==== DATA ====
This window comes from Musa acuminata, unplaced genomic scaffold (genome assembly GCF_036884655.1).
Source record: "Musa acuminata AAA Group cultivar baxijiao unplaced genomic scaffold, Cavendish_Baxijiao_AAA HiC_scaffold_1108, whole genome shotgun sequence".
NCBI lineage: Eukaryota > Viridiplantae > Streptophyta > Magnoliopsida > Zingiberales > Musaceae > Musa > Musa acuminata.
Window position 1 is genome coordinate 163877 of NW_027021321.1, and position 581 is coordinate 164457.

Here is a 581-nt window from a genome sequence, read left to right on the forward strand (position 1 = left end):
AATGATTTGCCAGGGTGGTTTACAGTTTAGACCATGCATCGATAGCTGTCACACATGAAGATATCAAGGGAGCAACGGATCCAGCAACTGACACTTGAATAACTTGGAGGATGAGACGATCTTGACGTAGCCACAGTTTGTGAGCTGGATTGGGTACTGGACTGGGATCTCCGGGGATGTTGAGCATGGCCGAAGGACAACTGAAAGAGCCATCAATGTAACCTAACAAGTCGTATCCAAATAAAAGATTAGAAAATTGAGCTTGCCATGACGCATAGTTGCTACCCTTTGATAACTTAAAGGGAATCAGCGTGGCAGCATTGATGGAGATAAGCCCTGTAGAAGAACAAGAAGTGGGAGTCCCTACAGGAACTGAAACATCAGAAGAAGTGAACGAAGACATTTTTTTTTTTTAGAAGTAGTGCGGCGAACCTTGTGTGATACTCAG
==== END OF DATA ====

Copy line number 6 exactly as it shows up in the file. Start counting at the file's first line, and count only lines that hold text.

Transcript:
AATGATTTGCCAGGGTGGTTTACAGTTTAGACCATGCATCGATAGCTGTCACACATGAAGATATCAAGGGAGCAACGGATCCAGCAACTGACACTTGAATAACTTGGAGGATGAGACGATCTTGACGTAGCCACAGTTTGTGAGCTGGATTGGGTACTGGACTGGGATCTCCGGGGATGTTGAGCATGGCCGAAGGACAACTGAAAGAGCCATCAATGTAACCTAACAAGTCGTATCCAAATAAAAGATTAGAAAATTGAGCTTGCCATGACGCATAGTTGCTACCCTTTGATAACTTAAAGGGAATCAGCGTGGCAGCATTGATGGAGATAAGCCCTGTAGAAGAACAAGAAGTGGGAGTCCCTACAGGAACTGAAACATCAGAAGAAGTGAACGAAGACATTTTTTTTTTTTAGAAGTAGTGCGGCGAACCTTGTGTGATACTCAG